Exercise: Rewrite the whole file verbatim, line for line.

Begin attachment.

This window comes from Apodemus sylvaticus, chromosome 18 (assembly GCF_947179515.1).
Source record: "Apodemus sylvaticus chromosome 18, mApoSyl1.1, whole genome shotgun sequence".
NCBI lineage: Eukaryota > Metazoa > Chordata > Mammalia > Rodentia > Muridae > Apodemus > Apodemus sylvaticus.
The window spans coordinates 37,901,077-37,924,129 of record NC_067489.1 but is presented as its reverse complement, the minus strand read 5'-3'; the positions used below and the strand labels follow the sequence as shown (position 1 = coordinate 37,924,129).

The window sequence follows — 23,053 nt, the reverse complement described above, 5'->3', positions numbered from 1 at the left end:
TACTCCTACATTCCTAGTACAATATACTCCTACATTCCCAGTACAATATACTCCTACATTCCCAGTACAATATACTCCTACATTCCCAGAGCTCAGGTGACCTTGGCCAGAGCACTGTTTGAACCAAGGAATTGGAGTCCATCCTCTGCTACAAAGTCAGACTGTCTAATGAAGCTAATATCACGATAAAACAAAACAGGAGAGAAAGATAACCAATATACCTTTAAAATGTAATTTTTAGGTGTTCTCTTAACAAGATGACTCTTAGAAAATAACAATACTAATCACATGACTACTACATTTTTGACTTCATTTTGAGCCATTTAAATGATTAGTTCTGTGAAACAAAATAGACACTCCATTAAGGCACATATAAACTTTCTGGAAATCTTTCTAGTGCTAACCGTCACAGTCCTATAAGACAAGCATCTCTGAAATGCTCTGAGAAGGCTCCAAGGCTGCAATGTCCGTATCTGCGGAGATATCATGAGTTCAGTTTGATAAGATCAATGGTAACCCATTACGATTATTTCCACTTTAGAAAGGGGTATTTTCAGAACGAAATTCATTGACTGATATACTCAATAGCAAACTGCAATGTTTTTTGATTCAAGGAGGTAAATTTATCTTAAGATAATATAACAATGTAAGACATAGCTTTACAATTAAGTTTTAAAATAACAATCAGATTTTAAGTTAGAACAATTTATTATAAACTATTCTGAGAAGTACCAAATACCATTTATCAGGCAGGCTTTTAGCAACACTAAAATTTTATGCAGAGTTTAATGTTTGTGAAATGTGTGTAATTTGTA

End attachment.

This window comes from Apodemus sylvaticus, chromosome 18 (assembly GCF_947179515.1).
Source record: "Apodemus sylvaticus chromosome 18, mApoSyl1.1, whole genome shotgun sequence".
NCBI lineage: Eukaryota > Metazoa > Chordata > Mammalia > Rodentia > Muridae > Apodemus > Apodemus sylvaticus.
The window spans coordinates 37,901,077-37,924,129 of record NC_067489.1 but is presented as its reverse complement, the minus strand read 5'-3'; the positions used below and the strand labels follow the sequence as shown (position 1 = coordinate 37,924,129).

The window sequence follows — 23,053 nt, the reverse complement described above, 5'->3', positions numbered from 1 at the left end:
TACTCCTACATTCCTAGTACAATATACTCCTACATTCCCAGTACAATATACTCCTACATTCCCAGTACAATATACTCCTACATTCCCAGAGCTCAGGTGACCTTGGCCAGAGCACTGTTTGAACCAAGGAATTGGAGTCCATCCTCTGCTACAAAGTCAGACTGTCTAATGAAGCTAATATCACGATAAAACAAAACAGGAGAGAAAGATAACCAATATACCTTTAAAATGTAATTTTTAGGTGTTCTCTTAACAAGATGACTCTTAGAAAATAACAATACTAATCACATGACTACTACATTTTTGACTTCATTTTGAGCCATTTAAATGATTAGTTCTGTGAAACAAAATAGACACTCCATTAAGGCACATATAAACTTTCTGGAAATCTTTCTAGTGCTAACCGTCACAGTCCTATAAGACAAGCATCTCTGAAATGCTCTGAGAAGGCTCCAAGGCTGCAATGTCCGTATCTGCGGAGATATCATGAGTTCAGTTTGATAAGATCAATGGTAACCCATTACGATTATTTCCACTTTAGAAAGGGGTATTTTCAGAACGAAATTCATTGACTGATATACTCAATAGCAAACTGCAATGTTTTTTGATTCAAGGAGGTAAATTTATCTTAAGATAATATAACAATGTAAGACATAGCTTTACAATTAAGTTTTAAAATAACAATCAGATTTTAAGTTAGAACAATTTATTATAAACTATTCTGAGAAGTACCAAATACCATTTATCAGGCAGGCTTTTAGCAACACTAAAATTTTATGCAGAGTTTAATGTTTGTGAAATGTGTGTAATTTGTA